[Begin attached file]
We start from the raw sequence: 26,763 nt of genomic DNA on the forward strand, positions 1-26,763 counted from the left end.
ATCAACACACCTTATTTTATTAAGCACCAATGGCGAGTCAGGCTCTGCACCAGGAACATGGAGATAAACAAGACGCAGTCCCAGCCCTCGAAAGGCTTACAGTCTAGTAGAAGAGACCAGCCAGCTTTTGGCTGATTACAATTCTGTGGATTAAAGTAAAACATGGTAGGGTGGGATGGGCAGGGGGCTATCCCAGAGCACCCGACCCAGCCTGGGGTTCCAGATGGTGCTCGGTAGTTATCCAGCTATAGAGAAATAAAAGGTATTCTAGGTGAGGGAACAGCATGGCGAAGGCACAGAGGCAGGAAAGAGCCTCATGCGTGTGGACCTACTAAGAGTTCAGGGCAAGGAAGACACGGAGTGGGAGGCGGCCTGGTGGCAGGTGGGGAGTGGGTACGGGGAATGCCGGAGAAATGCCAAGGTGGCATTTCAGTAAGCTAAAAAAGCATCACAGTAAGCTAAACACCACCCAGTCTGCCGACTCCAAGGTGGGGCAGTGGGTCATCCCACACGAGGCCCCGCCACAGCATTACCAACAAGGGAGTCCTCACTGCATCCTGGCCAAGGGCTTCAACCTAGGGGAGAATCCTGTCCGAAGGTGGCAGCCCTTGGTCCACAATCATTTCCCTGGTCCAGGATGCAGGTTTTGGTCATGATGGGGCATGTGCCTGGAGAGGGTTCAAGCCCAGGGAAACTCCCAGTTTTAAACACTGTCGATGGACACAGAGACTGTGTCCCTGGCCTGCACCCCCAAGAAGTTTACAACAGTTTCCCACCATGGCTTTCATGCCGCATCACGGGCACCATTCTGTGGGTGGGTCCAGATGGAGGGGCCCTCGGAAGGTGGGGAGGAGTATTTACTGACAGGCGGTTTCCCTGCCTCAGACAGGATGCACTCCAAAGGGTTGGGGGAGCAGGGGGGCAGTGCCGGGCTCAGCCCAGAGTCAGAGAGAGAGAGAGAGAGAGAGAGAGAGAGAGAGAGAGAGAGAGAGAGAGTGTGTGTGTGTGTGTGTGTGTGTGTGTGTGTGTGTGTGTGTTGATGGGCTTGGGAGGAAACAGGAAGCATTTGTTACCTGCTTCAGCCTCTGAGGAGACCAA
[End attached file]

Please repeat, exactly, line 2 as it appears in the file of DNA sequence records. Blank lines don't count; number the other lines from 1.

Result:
ATCAACACACCTTATTTTATTAAGCACCAATGGCGAGTCAGGCTCTGCACCAGGAACATGGAGATAAACAAGACGCAGTCCCAGCCCTCGAAAGGCTTACAGTCTAGTAGAAGAGACCAGCCAGCTTTTGGCTGATTACAATTCTGTGGATTAAAGTAAAACATGGTAGGGTGGGATGGGCAGGGGGCTATCCCAGAGCACCCGACCCAGCCTGGGGTTCCAGATGGTGCTCGGTAGTTATCCAGCTATAGAGAAATAAAAGGTATTCTAGGTGAGGGAACAGCATGGCGAAGGCACAGAGGCAGGAAAGAGCCTCATGCGTGTGGACCTACTAAGAGTTCAGGGCAAGGAAGACACGGAGTGGGAGGCGGCCTGGTGGCAGGTGGGGAGTGGGTACGGGGAATGCCGGAGAAATGCCAAGGTGGCATTTCAGTAAGCTAAAAAAGCATCACAGTAAGCTAAACACCACCCAGTCTGCCGACTCCAAGGTGGGGCAGTGGGTCATCCCACACGAGGCCCCGCCACAGCATTACCAACAAGGGAGTCCTCACTGCATCCTGGCCAAGGGCTTCAACCTAGGGGAGAATCCTGTCCGAAGGTGGCAGCCCTTGGTCCACAATCATTTCCCTGGTCCAGGATGCAGGTTTTGGTCATGATGGGGCATGTGCCTGGAGAGGGTTCAAGCCCAGGGAAACTCCCAGTTTTAAACACTGTCGATGGACACAGAGACTGTGTCCCTGGCCTGCACCCCCAAGAAGTTTACAACAGTTTCCCACCATGGCTTTCATGCCGCATCACGGGCACCATTCTGTGGGTGGGTCCAGATGGAGGGGCCCTCGGAAGGTGGGGAGGAGTATTTACTGACAGGCGGTTTCCCTGCCTCAGACAGGATGCACTCCAAAGGGTTGGGGGAGCAGGGGGGCAGTGCCGGGCTCAGCCCAGAGTCAGAGAGAGAGAGAGAGAGAGAGAGAGAGAGAGAGAGAGAGAGAGAGAGAGTGTGTGTGTGTGTGTGTGTGTGTGTGTGTGTGTGTGTGTGTTGATGGGCTTGGGAGGAAACAGGAAGCATTTGTTACCTGCTTCAGCCTCTGAGGAGACCAA